to what extent certain of the hu-
man abilities are inherited, the
Institute of Human Biology has
undertaken a project in the study
and scientific measurement of
"We are interested in a num-
ber of abilities, including word ap-
titude, ability to handle numbers,
and perceptual abilities," stated
H. Eldon Sutton, member of the
University of Michigan Twin
Study. "In addition, we are trying
to determine to what extent chem-
ical levels of the blood and cer-
tain psychological traits are in-
The twin project is being spon-
sored for a three year period by
the McGregor Fund of Detroit. The
project committee hab been meas-
uring twins for about a year and
should be finished in January.
Then, intensive work will be need-
ed to examine' and evaluate the
"We have been working with
about 80 sets of twins," reported
Sutton. "The twins are all of about
junior high school age; none are
younger than that, although a few
"The reason for choosing this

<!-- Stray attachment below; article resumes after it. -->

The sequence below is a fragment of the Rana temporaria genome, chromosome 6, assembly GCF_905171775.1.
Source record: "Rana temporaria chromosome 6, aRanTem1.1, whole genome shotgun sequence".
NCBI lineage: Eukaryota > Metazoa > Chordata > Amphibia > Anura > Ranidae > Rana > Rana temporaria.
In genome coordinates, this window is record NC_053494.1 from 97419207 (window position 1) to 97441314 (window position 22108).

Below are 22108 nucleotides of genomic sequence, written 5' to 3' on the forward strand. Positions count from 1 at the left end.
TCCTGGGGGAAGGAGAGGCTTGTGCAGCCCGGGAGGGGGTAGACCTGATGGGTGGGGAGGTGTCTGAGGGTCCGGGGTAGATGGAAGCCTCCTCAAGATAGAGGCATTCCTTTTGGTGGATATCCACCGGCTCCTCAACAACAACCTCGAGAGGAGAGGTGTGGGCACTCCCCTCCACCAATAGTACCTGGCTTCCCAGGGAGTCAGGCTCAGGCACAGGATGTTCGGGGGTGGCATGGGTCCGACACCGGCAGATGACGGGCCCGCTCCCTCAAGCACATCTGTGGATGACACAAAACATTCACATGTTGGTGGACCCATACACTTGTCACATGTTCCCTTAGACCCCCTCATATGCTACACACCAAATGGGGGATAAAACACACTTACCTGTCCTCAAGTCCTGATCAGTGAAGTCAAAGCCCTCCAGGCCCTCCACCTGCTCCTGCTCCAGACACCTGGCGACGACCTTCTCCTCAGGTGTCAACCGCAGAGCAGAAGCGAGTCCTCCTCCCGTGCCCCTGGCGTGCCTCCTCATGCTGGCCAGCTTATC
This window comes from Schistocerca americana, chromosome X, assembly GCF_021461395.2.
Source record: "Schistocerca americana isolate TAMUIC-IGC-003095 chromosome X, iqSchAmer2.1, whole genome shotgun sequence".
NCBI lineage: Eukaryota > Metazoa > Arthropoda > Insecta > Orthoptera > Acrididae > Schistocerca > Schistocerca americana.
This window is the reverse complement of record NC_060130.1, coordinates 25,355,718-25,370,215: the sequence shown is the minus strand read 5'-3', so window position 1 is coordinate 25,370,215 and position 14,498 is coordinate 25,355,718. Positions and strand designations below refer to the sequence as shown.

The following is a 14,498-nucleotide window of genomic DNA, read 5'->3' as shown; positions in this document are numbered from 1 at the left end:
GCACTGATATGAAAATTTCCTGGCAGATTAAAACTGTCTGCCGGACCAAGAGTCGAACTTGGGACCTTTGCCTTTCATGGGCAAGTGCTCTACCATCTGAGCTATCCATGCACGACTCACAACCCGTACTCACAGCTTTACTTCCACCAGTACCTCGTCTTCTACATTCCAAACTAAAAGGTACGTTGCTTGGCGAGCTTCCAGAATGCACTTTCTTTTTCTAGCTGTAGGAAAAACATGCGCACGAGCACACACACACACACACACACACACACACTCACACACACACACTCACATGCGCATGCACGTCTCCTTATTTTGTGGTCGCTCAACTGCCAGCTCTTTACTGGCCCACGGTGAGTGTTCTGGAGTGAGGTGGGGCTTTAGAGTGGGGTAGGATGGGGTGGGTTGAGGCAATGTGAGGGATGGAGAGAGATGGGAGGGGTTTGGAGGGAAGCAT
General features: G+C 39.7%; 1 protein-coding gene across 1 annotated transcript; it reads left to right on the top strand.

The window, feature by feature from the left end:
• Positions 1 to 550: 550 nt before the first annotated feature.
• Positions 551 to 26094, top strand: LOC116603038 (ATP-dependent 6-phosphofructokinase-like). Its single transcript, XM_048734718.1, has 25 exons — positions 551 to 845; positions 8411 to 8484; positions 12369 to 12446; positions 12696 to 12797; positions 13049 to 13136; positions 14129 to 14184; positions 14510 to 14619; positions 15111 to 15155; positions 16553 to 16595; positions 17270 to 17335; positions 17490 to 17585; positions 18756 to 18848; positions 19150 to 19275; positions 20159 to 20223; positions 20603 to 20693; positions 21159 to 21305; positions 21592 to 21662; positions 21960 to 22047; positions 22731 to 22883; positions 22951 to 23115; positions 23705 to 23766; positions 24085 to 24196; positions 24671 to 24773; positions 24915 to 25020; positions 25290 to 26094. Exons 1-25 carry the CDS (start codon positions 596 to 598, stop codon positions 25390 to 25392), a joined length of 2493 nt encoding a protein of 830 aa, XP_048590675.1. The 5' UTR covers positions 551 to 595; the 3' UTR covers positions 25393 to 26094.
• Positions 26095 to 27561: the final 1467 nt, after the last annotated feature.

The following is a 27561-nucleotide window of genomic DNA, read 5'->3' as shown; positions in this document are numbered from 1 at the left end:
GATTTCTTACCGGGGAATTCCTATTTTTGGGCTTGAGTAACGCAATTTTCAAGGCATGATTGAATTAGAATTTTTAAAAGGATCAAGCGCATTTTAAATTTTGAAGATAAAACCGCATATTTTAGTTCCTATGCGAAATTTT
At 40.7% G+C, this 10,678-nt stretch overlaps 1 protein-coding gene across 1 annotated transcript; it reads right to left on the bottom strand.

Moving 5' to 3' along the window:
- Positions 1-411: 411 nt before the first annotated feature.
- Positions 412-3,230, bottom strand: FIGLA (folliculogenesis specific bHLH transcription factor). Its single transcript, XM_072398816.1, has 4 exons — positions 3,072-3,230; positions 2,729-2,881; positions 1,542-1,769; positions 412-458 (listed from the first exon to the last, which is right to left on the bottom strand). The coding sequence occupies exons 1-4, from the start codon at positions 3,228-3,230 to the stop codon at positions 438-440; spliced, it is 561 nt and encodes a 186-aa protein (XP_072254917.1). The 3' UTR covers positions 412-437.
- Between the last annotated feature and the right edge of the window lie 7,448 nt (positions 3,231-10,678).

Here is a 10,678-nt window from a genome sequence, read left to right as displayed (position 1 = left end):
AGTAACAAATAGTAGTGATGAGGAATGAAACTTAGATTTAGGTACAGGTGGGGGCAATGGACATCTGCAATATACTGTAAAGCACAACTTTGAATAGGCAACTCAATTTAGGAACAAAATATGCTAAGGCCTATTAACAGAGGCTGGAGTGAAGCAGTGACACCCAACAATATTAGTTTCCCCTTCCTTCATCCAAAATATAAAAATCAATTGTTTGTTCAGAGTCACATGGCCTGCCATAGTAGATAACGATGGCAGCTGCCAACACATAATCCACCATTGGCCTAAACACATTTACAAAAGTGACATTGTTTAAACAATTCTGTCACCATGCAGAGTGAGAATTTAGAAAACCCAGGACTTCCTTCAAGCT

particular age group is that the
development of psychological abil-
ities has leveled off or reached a
maximum by this time," Sutton
went on. "Also, twins are general-
ly living together at this age and
are not. separated."
About half of the twins are iden-
tical and the other half frater-
nal twins.. "Fraternal twins de-
velop from two eggs, while identi-
cal twins develop from a single
fertilized egg," explained Sutton.
"Each twin set contains members
of the same sex. We are not work-
ing with brother and sister sets."
Most of the twins come from
neighboring twons and cities, in-
cluding -some from Detroit. "We
have received excellent coopera-
tion thus far," Sutton said.
"We try to explain to the twins
that the study will be beneficial
to them also. They get an oppor-
tunity to learn something more
about themselves and, in addition,
receive dental checks, X-rays, and
a free eye-examination," Sutton